This is the really annoying thing about Carter et al’s writing, which started to appear in the first run around the time of the 1998 movie and only worsened over time. The writers simply seem unable to keep the convoluted details of their own narrative straight, and instead of consistent storytelling they resort to abrupt retcons that add no depth to the story and serve only to confuse matters. It’s possible to retroactively insert story details in an organic way, and if they were able to do this I wouldn’t mind: but they aren’t. The Smoking Man died: in the last episode of season 9 we saw him take a missile to the face, and a shitty CGI skull actually burned up on-screen to make it super clear how dead he was. Maybe alien technology brought him back or something, but if so, why does he still have to smoke through his stoma? Inconsistent! More importantly, why the hell would they undermine the entire mythos of the original season with a half-baked plot gimmick in the first episode of the new show, only to apparently retcon that episode in the very next episode? Even the Lone Gunmen, the goofy but lovable computer hackers and longtime friends of Mulder and Scully who were killed off in season 9, are apparently not dead.

Changing important plot details robs the whole story of any sense of significance, you guys. There’s no reason to get invested in the narrative if any part of it could change at any moment. Favorite character died? No reason to have any emotional response whatsover, because s/he’ll probably be back again in two episodes. What’s the point?

Some of my questions will likely be answered when I watch the remainder of season 10, but it all points to larger problems with long-running shows like this and plots that grow artificially complex as a way of maintaining a certain tone. When characters randomly start forgetting their own alien abductions and impregnations–Scully had an alien baby inside her not once, but twice, but remains skeptical?!–things have gotten out of hand.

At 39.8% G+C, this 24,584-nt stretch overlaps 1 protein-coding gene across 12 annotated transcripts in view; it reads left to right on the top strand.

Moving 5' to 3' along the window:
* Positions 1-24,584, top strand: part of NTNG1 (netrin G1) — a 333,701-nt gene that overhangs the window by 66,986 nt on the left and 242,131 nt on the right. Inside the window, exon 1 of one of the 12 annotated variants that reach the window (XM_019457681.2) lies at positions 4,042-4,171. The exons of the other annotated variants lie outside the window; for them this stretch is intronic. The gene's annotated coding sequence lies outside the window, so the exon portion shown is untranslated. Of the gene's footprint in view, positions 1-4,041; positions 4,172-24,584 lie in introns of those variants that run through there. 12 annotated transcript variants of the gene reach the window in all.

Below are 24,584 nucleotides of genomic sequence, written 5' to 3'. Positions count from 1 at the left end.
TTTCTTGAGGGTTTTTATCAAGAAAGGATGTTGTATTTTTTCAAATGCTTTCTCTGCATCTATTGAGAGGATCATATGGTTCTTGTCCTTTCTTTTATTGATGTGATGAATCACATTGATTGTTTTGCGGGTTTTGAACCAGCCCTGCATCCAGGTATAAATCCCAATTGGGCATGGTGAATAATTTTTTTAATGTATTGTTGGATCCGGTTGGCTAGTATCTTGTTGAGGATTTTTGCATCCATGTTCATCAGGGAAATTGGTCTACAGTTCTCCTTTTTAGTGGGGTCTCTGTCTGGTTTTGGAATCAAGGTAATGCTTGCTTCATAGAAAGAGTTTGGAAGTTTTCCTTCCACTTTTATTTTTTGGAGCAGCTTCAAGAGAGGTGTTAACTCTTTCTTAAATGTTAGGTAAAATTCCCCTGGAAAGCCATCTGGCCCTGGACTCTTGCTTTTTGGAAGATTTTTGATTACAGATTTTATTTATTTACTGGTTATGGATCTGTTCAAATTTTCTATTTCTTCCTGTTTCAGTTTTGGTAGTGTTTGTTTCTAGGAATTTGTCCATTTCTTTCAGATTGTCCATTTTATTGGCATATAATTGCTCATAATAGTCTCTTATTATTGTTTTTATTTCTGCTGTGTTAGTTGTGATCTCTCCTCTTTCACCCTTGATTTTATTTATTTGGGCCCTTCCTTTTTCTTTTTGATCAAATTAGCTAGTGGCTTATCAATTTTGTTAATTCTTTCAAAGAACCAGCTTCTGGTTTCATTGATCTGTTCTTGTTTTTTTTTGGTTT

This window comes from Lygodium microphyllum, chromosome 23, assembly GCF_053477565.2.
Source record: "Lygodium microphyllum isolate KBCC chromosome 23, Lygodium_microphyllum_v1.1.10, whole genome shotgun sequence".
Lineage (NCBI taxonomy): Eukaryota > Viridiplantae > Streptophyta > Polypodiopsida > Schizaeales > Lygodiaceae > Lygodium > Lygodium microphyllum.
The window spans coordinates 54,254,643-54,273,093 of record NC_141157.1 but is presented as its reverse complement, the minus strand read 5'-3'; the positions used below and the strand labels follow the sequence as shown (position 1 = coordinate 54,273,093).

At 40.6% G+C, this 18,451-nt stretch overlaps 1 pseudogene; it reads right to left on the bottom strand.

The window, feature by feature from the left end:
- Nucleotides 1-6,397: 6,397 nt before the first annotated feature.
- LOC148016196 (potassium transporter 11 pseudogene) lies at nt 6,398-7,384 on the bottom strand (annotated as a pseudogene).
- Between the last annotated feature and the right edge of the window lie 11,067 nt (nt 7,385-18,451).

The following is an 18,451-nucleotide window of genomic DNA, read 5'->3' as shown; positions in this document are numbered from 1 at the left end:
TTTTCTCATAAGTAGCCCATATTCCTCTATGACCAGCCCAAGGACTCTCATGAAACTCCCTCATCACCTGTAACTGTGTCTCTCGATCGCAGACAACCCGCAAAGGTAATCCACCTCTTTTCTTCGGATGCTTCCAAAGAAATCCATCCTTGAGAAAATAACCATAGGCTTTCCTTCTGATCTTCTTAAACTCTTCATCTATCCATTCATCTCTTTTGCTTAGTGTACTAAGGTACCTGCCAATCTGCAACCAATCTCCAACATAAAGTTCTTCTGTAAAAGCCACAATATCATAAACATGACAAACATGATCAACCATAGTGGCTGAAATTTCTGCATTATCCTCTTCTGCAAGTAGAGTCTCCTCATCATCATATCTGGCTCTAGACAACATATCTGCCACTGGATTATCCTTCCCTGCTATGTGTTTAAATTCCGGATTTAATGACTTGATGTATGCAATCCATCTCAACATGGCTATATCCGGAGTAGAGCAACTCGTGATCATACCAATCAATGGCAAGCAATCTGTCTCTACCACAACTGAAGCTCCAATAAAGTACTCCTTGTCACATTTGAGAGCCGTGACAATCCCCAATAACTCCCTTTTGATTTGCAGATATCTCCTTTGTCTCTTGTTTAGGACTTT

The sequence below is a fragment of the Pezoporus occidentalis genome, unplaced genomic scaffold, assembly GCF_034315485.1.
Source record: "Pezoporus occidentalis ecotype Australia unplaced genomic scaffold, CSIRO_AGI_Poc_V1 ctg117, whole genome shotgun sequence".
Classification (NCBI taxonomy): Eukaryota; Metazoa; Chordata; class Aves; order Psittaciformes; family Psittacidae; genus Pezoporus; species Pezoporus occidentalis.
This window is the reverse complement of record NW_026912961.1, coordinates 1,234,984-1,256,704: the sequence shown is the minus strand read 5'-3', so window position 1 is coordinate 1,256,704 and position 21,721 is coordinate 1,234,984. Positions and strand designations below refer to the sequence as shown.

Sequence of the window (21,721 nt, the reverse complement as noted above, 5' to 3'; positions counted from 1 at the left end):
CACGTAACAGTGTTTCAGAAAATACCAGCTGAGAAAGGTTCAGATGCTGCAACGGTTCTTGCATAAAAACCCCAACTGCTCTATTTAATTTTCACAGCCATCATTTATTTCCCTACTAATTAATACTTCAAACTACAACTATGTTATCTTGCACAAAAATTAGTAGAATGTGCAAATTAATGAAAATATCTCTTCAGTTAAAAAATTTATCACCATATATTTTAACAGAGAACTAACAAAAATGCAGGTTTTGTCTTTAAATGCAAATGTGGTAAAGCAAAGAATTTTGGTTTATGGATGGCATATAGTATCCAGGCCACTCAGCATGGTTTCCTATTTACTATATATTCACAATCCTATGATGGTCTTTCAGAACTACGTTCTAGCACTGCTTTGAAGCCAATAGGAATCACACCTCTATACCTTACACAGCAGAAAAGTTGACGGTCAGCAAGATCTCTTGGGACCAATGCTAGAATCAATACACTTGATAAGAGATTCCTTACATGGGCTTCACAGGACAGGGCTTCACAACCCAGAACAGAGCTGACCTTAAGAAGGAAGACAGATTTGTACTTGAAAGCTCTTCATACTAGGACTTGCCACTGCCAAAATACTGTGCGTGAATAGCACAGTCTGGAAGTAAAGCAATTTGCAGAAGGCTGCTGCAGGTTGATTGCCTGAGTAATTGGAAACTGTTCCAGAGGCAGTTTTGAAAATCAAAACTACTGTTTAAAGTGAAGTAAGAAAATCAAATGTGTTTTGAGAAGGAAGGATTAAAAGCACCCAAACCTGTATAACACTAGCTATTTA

The device of skepticism itself is the very worst part of all of this (as I’ve ranted about several times before). Characters will witness something absolutely irrefutable in one episode, and then a little later adamantly deny the existence of any and all paranormal phenomena. Even Doggett, my favorite, fights a vampire, cuts a sentient parasite out of Scully’s neck, and has his dreams invaded by a vengeful mystic dream-killer a la Freddy Krueger (to name just a few cases), but insists again and again that he is a skeptic and that he doesn’t believe in mumbo-jumbo like aliens. Skepticism prides itself on rationality, but this use implies a misunderstanding of what rationality actually is. To be rational is to draw conclusions based on experience and logic: when you experience something directly, then close your eyes and cover your ears and scream about how it isn’t real, that is precisely the opposite of rational. In the X-Files this gets especially tiring when it’s used as justification for characters acting stupidly and essentially prolonging the conspiracy they’re supposedly trying to oust.

Anyway, I’m sure we’ll watch the rest of it soon. In the meantime, what do all of you think about the new X-Files? Have you watched it yet? If so, did you enjoy it? And come on, be honest: Doggett’s way better than Mulder, right? Riiiiiight?

“The Awakening”


I wanted to get off of the topic of belief for a bit, but the films I’ve been watching lately haven’t allowed it (understandable, to a certain extent). Seances, Spiritualism, parapsychology… these things are the name of the game these days. And honestly, I’m not sure how I feel about it.

The Awakening was suggested by my pal Carlea, and I appreciate the recommendation and, for the most part, agree with her praise of the film. It’s an atmospheric and refreshingly British supernatural thriller that toys with the idea of memory as a kind of haunting (juxtaposed, of course, with literal haunting), lingers on the notion that only psychologically damaged people can see ghosts, and, at least at first, makes heavy use of the trappings of early 20th-century Spiritualism, which of course is fascinating both from a folkloric and a more general historical perspective (it was the rage for a while, and is still around today).